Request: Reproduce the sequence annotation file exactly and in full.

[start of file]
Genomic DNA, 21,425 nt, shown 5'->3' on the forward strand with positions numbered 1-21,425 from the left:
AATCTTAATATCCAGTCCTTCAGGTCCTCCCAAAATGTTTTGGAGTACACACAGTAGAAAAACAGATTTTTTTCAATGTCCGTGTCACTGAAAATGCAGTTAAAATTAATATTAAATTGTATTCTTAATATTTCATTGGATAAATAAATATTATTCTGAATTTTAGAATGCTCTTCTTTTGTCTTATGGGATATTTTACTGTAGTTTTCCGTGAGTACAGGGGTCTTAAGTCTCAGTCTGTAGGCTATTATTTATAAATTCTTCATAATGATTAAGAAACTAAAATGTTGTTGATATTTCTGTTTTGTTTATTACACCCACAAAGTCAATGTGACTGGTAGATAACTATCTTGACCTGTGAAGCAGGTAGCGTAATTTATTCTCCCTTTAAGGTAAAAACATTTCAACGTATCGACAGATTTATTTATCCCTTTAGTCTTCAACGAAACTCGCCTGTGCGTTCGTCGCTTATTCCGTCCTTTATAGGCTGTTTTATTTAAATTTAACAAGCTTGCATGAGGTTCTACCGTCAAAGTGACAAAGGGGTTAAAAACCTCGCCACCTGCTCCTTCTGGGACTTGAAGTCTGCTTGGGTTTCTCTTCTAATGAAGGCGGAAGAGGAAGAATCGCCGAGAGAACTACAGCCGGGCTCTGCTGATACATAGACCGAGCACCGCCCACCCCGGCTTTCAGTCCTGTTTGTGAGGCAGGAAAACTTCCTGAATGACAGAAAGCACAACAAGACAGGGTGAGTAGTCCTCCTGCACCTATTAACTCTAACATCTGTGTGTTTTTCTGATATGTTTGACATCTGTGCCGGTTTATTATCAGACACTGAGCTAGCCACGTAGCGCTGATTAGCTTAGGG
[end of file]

Genomic DNA, 21,425 nt, shown 5'->3' on the forward strand with positions numbered 1-21,425 from the left:
AATCTTAATATCCAGTCCTTCAGGTCCTCCCAAAATGTTTTGGAGTACACACAGTAGAAAAACAGATTTTTTTCAATGTCCGTGTCACTGAAAATGCAGTTAAAATTAATATTAAATTGTATTCTTAATATTTCATTGGATAAATAAATATTATTCTGAATTTTAGAATGCTCTTCTTTTGTCTTATGGGATATTTTACTGTAGTTTTCCGTGAGTACAGGGGTCTTAAGTCTCAGTCTGTAGGCTATTATTTATAAATTCTTCATAATGATTAAGAAACTAAAATGTTGTTGATATTTCTGTTTTGTTTATTACACCCACAAAGTCAATGTGACTGGTAGATAACTATCTTGACCTGTGAAGCAGGTAGCGTAATTTATTCTCCCTTTAAGGTAAAAACATTTCAACGTATCGACAGATTTATTTATCCCTTTAGTCTTCAACGAAACTCGCCTGTGCGTTCGTCGCTTATTCCGTCCTTTATAGGCTGTTTTATTTAAATTTAACAAGCTTGCATGAGGTTCTACCGTCAAAGTGACAAAGGGGTTAAAAACCTCGCCACCTGCTCCTTCTGGGACTTGAAGTCTGCTTGGGTTTCTCTTCTAATGAAGGCGGAAGAGGAAGAATCGCCGAGAGAACTACAGCCGGGCTCTGCTGATACATAGACCGAGCACCGCCCACCCCGGCTTTCAGTCCTGTTTGTGAGGCAGGAAAACTTCCTGAATGACAGAAAGCACAACAAGACAGGGTGAGTAGTCCTCCTGCACCTATTAACTCTAACATCTGTGTGTTTTTCTGATATGTTTGACATCTGTGCCGGTTTATTATCAGACACTGAGCTAGCCACGTAGCGCTGATTAGCTTAGGG